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Rajapaksa swears in 4 Cabinet members amid Sri Lanka crisis


The Sri Lankan president was sworn in to four new Cabinet ministers on Saturday in a bid to ensure stability until a full cabinet is formed in the politically and economically crisis-ridden island nation.

COLOMBO, Sri Lanka – The Sri Lankan president was sworn in to four new Cabinet ministers on Saturday in a bid to ensure stability until a full cabinet is formed in the island nation engulfed in political and economic crisis .

The appointment of four ministers came two days after President Gotabaya Rajapaksa reappointed former Sri Lankan Prime Minister Ranil Wickremesinghe five times, after his predecessor – President Mahinda Rajapaksa’s brother – resigned on Monday at the following violent attacks by his supporters on peaceful anti-government protesters.

His resignation automatically dissolved the Cabinet, leaving an administrative vacuum.

In a bid to bring stability, President Rajapaksa reappointed Wickremesinghe on Thursday and swore in four ministers on Saturday until a full cabinet is appointed.

Rajapaksa was sworn in as ministers of foreign affairs, public administration and interior, urban development and electricity and energy, a statement from the president’s office said on Saturday.

The four ministers belong to the Sri Lankan Podujana Peramuna party of the president. The new Prime Minister belongs to the United National Party.

Rajapaksa called for a unity government in early April, but the largest opposition political party, the United People’s Force, or SJB, immediately rejected the proposal.

The Indian Ocean island nation is on the verge of bankruptcy and has suspended repayments of its foreign loans pending bailout negotiations with the International Monetary Fund.

It must repay $7 billion in external debt this year out of $25 billion due by 2026. Its total external debt is $51 billion. The Ministry of Finance says the country currently has only $25 million in usable foreign exchange reserves.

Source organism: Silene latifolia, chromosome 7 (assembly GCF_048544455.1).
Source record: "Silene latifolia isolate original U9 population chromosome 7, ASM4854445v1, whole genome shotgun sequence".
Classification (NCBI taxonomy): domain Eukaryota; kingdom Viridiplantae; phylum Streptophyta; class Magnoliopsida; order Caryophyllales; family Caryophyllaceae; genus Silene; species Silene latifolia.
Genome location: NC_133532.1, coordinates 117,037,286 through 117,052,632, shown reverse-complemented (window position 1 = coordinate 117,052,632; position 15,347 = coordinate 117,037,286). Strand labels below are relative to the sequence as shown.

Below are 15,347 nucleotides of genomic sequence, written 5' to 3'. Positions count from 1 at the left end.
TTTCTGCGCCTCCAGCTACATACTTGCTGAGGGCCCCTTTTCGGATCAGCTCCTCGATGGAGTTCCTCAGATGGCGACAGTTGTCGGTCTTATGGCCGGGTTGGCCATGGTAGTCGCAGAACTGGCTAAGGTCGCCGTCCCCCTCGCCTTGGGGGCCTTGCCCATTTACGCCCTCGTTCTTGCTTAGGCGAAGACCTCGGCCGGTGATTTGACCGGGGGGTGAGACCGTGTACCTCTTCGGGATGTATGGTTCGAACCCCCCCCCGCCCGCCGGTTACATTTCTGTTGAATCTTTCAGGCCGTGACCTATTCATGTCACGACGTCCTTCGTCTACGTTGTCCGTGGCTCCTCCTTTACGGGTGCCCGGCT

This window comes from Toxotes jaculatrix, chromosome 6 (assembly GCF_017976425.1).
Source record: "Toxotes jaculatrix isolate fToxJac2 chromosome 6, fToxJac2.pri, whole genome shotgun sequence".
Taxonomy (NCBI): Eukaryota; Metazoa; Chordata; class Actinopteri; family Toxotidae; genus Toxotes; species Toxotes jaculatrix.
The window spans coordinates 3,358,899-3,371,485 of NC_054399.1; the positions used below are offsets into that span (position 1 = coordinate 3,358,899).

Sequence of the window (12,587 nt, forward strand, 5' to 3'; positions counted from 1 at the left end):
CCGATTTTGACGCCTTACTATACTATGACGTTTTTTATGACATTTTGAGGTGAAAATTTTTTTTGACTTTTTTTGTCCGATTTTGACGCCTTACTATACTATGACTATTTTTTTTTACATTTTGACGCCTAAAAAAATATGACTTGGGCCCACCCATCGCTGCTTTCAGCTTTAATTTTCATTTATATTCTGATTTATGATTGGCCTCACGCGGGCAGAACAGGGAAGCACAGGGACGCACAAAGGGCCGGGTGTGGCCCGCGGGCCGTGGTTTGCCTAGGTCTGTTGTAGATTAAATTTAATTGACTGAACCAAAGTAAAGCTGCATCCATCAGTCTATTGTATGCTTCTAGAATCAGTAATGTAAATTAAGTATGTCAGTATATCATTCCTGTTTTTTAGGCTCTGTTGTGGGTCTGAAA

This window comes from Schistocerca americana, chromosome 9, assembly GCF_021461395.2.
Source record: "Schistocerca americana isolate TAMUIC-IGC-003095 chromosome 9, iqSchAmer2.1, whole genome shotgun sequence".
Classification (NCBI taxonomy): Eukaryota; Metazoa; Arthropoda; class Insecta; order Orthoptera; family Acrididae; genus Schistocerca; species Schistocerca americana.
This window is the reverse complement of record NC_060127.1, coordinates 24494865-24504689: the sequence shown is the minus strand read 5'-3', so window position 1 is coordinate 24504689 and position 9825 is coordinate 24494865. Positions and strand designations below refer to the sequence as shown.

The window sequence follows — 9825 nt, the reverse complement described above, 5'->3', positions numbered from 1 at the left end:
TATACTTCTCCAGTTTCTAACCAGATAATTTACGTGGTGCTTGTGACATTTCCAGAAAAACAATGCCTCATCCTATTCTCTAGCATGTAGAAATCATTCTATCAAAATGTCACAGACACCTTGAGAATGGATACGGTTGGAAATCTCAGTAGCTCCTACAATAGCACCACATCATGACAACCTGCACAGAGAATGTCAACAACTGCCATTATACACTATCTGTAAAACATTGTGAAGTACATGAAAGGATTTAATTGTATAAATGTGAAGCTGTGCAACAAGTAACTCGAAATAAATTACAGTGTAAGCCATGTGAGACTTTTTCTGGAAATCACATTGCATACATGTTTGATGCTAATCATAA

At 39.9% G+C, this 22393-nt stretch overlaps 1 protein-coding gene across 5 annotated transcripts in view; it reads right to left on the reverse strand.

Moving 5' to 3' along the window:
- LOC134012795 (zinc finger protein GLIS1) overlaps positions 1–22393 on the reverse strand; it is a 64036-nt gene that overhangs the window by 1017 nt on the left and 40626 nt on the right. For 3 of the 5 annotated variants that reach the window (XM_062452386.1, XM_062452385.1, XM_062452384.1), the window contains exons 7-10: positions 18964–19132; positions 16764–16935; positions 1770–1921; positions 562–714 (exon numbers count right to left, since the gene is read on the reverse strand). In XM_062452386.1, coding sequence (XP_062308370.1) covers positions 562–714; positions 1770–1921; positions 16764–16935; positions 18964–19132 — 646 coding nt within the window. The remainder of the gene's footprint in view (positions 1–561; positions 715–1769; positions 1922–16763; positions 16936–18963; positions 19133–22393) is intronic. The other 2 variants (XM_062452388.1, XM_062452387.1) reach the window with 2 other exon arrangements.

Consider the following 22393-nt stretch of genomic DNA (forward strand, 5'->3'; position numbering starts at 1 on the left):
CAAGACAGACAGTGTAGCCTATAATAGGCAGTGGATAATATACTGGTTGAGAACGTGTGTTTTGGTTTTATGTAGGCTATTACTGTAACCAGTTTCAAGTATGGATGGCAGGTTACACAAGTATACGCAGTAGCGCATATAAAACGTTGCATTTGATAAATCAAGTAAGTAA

For several months, Sri Lankans have endured long queues to buy fuel, cooking gas, food and medicine, most of which come from abroad. Hard currency shortages have also hampered imports of raw materials for manufacturing and worsened inflation, which jumped to 18.7% in March.

Sri Lanka’s economic woes sparked a political crisis, with the government facing widespread protests for several weeks.

Authorities deployed armored vehicles and troops to the streets of the capital on Wednesday after attacks on protesters sparked a wave of violence across the country. Nine people died and more than 200 were injured.

Security forces were ordered to shoot those seen as taking part in the violence as sporadic acts of arson and vandalism continued despite a strict nationwide curfew that began on Monday evening.

Protesters had demanded the resignation of the Rajapaksa brothers over the debt crisis that nearly bankrupted the country and caused severe shortages of fuel, food and other basic necessities.

So far, President Rajapaksa has resisted calls for his resignation.

ABC News

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